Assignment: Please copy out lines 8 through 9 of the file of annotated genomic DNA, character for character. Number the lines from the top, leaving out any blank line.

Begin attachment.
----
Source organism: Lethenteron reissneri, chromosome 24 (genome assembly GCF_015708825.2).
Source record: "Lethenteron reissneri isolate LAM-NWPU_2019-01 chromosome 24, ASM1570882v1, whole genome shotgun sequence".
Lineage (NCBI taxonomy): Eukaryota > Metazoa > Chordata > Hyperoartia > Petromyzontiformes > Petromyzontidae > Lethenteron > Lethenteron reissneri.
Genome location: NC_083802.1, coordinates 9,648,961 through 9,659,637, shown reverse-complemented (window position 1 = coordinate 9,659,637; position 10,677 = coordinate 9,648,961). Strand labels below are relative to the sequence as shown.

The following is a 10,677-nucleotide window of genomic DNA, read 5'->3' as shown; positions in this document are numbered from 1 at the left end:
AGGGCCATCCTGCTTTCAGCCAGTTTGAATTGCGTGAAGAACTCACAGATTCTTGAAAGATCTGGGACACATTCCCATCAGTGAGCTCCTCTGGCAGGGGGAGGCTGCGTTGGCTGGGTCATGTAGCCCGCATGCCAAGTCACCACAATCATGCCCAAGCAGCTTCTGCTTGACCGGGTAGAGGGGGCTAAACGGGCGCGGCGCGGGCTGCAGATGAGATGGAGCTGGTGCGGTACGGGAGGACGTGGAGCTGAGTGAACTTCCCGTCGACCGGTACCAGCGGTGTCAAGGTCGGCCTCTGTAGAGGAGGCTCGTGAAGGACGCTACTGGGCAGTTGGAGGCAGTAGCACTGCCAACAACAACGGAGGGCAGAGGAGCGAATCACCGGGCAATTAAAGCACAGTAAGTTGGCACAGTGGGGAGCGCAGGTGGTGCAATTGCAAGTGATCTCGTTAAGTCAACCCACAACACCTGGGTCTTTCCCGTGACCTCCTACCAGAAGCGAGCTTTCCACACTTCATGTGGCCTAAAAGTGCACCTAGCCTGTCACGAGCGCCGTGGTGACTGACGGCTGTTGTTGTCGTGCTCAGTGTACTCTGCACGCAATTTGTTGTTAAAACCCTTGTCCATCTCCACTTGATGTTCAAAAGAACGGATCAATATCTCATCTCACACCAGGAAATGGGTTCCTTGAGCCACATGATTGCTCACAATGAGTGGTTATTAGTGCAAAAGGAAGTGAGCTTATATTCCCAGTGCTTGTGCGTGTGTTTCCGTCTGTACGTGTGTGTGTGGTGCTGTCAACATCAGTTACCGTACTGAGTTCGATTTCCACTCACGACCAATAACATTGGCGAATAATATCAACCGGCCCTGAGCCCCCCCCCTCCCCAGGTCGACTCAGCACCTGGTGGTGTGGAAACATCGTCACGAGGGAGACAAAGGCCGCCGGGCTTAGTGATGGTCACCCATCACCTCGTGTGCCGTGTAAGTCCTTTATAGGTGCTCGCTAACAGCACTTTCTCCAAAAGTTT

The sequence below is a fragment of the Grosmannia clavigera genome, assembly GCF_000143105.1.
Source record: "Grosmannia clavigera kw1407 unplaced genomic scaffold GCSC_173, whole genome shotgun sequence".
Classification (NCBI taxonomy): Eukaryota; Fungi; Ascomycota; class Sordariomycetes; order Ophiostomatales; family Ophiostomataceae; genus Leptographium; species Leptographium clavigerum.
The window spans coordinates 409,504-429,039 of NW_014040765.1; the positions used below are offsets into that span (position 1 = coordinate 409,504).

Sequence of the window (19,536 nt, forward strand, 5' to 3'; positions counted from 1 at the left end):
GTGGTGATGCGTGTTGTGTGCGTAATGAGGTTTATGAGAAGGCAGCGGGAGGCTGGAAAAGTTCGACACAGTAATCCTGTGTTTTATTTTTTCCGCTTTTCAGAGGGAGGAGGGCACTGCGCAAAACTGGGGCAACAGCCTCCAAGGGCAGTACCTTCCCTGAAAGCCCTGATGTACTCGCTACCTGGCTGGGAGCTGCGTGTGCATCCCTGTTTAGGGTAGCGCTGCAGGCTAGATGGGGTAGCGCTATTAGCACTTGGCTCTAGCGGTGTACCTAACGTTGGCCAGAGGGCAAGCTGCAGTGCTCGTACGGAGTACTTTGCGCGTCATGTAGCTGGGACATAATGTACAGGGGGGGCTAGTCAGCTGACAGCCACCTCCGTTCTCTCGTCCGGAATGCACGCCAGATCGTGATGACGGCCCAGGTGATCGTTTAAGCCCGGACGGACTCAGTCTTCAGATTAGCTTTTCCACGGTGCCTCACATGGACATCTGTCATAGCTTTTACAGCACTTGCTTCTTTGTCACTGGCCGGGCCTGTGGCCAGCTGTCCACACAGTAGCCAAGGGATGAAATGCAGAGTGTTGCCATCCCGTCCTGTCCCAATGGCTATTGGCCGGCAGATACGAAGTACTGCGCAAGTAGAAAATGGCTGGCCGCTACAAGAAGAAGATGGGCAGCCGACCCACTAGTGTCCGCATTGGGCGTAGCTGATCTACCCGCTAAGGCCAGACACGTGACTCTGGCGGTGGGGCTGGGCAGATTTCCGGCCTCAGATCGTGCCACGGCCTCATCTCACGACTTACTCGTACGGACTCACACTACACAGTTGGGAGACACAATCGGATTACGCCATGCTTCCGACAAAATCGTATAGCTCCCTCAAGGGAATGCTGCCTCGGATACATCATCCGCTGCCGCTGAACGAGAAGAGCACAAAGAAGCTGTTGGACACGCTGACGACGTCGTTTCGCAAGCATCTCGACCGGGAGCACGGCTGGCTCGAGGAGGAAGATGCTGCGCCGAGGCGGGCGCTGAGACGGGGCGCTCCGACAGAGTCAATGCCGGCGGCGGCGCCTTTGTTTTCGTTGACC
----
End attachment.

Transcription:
Source record: "Grosmannia clavigera kw1407 unplaced genomic scaffold GCSC_173, whole genome shotgun sequence".
Classification (NCBI taxonomy): Eukaryota; Fungi; Ascomycota; class Sordariomycetes; order Ophiostomatales; family Ophiostomataceae; genus Leptographium; species Leptographium clavigerum.